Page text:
Embodying the true spirit of hospitality

Updated 5:10 p.m. on Oct. 12

GRATEFUL: The late Sylvia Moubayed, owner of Cav Restaurant in Providence, speaks during the Providence Warwick Convention & Visitors Bureau’s annual meeting in 2013, in which she was named the CVB member of the year.  / COURTESY PROVIDENCE WARWICK CONVENTION & VISITORS BUREAU
GRATEFUL: The late Sylvia Moubayed, owner of Cav Restaurant in Providence, speaks during the Providence Warwick Convention & Visitors Bureau’s annual meeting in 2013, in which she was named the CVB member of the year. / COURTESY PROVIDENCE WARWICK CONVENTION & VISITORS BUREAU

“I am grateful every day.”

To those who knew the late Sylvia ­Moubayed, the feeling was mutual. She had a spirit that embodied true hospitality in the greatest sense. One of the sayings she was fondest of in describing her much-loved CAV ­Restaurant was that everyone who came to CAV “should be as happy as a child on their birthday!” Those who are regulars at the eclectic restaurant in Providence’s Jewelry District know exactly what Moubayed meant. Each visit was magical, with new discoveries to see.

Originally, Moubayed envisioned CAV as an emporium where antiques could be shown and offered for sale, but in a unique way. Her desire of offering hospitality first came to the forefront. She was inspired to offer coffee or cocktails, antiques and victuals – food. The first three letters in each word became the name of her venture – CAV.

On my radio show, where she would appear weekly, she often would remind us about the word “restaurant” and how its original meaning refers to the restorative benefit you and I receive with good food, comfortable surroundings and attentive service. Her staff – as much her family as her children, grandchildren and spouse – knew instinctively what she meant. In 2014, two of CAV’s servers spoke about their experience there. It turned into a tribute to Moubayed, who died unexpectedly last month.

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Jennifer Madden and Jason Andrade both started work at CAV in 2001. Andrade said he “fell in love with the restaurant, the food, Sylvia and the guests.” Madden has a Ph.D., which she earned during her tenure at CAV, crediting Moubayed for supporting her in her studies. Both at the time described how the ambience at CAV made it almost second nature for them and their fellow servers to get in touch with their guests’ mood, to chat when the guests want to engage in conversation but to be nonintrusive when the situation calls as well. At the time, I wrote: “Both servers articulated the concept that Sylvia has been faithful to since she opened the eclectic restaurant over two decades ago. ‘The idea is to treat the people you are serving as you would people you love most on their special day,’ said Andrade.”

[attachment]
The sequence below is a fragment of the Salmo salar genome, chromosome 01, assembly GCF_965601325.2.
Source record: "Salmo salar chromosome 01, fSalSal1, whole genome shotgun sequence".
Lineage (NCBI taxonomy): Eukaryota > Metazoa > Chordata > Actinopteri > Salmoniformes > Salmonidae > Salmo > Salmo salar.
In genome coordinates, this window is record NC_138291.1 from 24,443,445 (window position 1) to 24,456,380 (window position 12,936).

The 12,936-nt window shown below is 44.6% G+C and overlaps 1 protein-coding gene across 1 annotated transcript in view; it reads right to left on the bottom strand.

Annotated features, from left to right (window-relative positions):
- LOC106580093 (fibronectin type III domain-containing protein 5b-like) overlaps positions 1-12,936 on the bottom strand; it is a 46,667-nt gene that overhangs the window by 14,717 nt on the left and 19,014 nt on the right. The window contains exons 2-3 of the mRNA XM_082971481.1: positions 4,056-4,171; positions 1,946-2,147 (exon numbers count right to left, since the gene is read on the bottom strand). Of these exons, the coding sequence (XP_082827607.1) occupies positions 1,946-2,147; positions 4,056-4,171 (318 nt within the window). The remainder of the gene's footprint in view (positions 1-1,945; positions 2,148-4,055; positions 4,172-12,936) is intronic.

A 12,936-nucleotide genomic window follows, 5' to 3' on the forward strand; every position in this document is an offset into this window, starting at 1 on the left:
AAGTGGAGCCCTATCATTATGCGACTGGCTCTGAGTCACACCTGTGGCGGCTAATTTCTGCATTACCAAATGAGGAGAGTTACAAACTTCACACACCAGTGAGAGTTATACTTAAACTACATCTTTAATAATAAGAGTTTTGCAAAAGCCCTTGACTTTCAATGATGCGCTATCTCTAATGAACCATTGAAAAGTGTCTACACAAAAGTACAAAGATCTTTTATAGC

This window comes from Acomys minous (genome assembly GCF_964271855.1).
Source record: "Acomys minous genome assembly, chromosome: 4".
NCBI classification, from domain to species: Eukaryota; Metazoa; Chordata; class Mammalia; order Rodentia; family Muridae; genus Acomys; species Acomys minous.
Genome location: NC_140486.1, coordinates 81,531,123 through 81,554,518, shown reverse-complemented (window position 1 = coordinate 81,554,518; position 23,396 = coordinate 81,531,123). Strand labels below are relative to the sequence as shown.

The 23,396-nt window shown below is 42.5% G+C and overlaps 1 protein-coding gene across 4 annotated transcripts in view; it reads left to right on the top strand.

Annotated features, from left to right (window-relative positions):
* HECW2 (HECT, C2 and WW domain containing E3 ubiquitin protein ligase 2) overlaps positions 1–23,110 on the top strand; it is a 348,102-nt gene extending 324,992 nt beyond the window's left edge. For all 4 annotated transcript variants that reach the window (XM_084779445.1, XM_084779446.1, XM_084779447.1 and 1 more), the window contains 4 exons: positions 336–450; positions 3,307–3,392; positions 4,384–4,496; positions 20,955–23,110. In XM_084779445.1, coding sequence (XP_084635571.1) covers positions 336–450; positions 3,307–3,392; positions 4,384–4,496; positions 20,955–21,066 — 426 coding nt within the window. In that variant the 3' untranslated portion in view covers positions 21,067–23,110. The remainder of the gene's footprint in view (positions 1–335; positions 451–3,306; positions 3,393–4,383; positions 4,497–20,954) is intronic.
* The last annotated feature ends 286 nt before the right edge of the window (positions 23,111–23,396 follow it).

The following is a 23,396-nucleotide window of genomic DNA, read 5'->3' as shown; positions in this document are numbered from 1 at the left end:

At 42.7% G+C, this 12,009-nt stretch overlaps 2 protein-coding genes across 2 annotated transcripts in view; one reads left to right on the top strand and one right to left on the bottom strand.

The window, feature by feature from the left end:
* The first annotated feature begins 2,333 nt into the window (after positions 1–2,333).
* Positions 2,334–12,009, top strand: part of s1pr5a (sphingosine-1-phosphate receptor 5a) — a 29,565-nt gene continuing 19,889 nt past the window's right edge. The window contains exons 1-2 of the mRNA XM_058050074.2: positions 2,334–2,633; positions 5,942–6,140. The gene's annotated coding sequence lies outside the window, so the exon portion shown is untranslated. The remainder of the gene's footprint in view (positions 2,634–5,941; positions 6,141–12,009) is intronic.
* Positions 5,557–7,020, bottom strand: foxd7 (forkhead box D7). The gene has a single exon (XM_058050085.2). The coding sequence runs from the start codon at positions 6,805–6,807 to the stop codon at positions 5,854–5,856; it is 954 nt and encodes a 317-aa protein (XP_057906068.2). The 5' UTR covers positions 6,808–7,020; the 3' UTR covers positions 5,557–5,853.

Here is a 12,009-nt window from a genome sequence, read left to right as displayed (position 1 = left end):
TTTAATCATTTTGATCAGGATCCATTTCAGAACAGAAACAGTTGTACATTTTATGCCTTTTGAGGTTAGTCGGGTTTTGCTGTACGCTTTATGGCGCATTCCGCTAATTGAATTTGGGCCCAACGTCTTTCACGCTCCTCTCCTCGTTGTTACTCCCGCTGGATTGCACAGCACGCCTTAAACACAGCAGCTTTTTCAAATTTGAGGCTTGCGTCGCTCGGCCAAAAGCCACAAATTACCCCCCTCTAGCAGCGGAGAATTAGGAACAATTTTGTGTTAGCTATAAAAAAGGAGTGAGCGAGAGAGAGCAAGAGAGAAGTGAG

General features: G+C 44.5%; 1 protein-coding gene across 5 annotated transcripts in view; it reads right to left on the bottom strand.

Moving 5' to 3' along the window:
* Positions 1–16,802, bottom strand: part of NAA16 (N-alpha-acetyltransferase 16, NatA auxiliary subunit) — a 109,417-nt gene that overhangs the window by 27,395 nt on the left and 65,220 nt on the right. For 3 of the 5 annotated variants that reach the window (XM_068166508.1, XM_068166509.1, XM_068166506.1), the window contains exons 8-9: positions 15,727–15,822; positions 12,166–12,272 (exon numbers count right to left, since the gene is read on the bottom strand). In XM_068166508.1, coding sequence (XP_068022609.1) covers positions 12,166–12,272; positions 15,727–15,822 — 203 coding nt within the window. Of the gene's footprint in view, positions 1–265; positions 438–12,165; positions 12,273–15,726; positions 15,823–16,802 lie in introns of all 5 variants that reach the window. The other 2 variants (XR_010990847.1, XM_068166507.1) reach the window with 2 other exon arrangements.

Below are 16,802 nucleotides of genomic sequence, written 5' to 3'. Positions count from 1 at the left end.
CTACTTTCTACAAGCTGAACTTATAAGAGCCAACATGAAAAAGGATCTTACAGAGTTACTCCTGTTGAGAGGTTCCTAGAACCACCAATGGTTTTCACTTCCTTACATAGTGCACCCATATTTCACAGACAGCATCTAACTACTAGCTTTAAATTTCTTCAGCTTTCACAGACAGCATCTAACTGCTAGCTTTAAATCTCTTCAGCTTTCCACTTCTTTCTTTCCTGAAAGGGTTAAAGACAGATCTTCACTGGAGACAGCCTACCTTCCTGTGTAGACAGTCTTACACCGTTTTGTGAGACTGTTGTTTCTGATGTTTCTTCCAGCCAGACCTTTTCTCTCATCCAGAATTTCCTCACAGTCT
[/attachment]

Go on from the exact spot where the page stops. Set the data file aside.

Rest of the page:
Moubayed began appearing weekly on my radio show over a decade ago. Insisting that the last thing she wanted to be was, as she put it, “commercial,” she and I would chat live, sometimes across the table at CAV, more often than not by phone to my broadcast location while she was carrying on simultaneous conversations in the restaurant’s dining room. She would relate a story about a guest who came for lunch and stayed through dinner, or how she was at the seafood market and would only bring in fish that she had looked in the eye.

Her main focus each week was to bring what she called a “positive message.”

Friends and fans will surely make an extra visit to CAV to raise a glass and remember a special ­moment.

As Sylvia Moubayed wished one and all: “We wish you all joy, love, light, health and abundance. May your wishes and dreams all come true.”

Bruce Newbury’s Dining Out radio talk show is heard Saturdays at 11 a.m. on 1540 AM WADK and through the TuneIn mobile app. Email Bruce at Bruce@brucenewbury.com.